In 1990, Julio Suarez of Adams County was stopped on suspicion of DUI and caught with an unlicensed handgun in his car.
In 1996, Daniel Binderup of Lancaster County was convicted of having consensual sex with a 17-year-old girl. He was 41 at the time.
Neither man did jail time.
Both lost their rights to possess firearms.
But in 2009, after years of no wrongdoing and clean records, Pennsylvania courts reinstated gun rights to both men.
“They are, in fact, harmless,” their attorney Alan Gura said Friday. “There’s no reason why they should be disarmed, so disarming them violates their Second Amendment rights.”
But disarm them the federal government did.
It cited a federal law that basically says if you’re convicted of a crime that is potentially punishable by a year in jail, then you forfeit your firearm rights. The Justice Department fought, against the rulings of Pennsylvania judges, to keep guns away from Suarez and Binderup.
The Midstate pair fought back.
In a ruling released Wednesday, judges in the Third Circuit Court of Appeals ruled for the Midstaters, saying their Second Amendment rights had, in fact, been violated.
“It reflects the commonsense values of this country,” Gura said. “Dangerous people should be disarmed, non-dangerous people who pose zero threat to society have a right to keep guns for self-defense and for defense of their families.”
Of course, how does one decide who’s dangerous and likely to commit a violent crime and who isn’t? The ruling isn’t absolute, analysts say. It affirms that sometimes those convicted, even of lesser crimes, shouldn’t have their gun rights restored. There’s wiggle room on both sides of the argument.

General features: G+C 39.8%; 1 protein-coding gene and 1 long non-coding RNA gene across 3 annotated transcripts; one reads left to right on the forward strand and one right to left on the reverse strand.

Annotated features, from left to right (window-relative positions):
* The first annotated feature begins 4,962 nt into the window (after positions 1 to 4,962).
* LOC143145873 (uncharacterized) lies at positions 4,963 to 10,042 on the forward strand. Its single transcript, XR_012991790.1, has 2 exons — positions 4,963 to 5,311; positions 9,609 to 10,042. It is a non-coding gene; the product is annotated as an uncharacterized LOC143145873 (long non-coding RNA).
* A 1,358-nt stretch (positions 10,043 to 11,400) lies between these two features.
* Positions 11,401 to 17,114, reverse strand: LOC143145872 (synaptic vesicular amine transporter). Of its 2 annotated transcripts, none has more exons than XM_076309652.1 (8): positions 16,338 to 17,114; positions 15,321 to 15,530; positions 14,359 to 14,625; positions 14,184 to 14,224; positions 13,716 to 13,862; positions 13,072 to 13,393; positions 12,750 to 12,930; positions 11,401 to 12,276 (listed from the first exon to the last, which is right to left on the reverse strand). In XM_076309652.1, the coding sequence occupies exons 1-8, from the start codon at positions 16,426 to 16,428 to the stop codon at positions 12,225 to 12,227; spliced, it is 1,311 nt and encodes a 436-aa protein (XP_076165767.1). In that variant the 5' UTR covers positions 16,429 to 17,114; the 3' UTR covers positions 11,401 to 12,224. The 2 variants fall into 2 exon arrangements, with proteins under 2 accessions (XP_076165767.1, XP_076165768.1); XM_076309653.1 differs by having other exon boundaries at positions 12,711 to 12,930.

“Where do you draw the line and who draws the line?” asked Michael Dimino, a law professor at Widener University’s Commonwealth campus.
Dimino said the Supreme Court has declined to hear similar cases in the past. He thinks the high court will have to speak on it sooner or later, but it is currently in no position to be deciding tough, polarizing issues.
“Right now, we have a 4-4 Supreme Court awaiting the appointment of another justice,” Dimino noted. “When that other justice takes his seat, Second Amendment jurisprudence could change dramatically.”
Translation: if a liberal judge is added to the court, it could support the Justice Department’s assertion that no one with those specified prior convictions should ever own a firearm. If a conservative judge is appointed, the court likely affirms Wednesday’s ruling that there are certain cases in which gun rights should be restored.
Gura suspects he’s going to have to argue before the Supreme Court, though he hopes the feds will back off and let the Third Circuit ruling stand. He attributes the Justice Department’s dogged determination on the issue to two factors. One, he says, the Justice Department doesn’t like to lose so it will fight on beyond reason. Secondly, he says, the president’s men don’t like firearms.
“This administration (Obama) does not like gun rights and they have been opportunistic in the past to use every possible hook that they might use in order to disarm somebody,” Gura said. “If you don’t value the right to have a gun, if you see it as only something potentially harmful, then every restriction looks reasonable.”
Binderup and Suarez can now legally purchase firearms.
District attorneys we polled, and the Pennsylvania District Attorneys Association, were still digesting the ruling Friday and had no comment.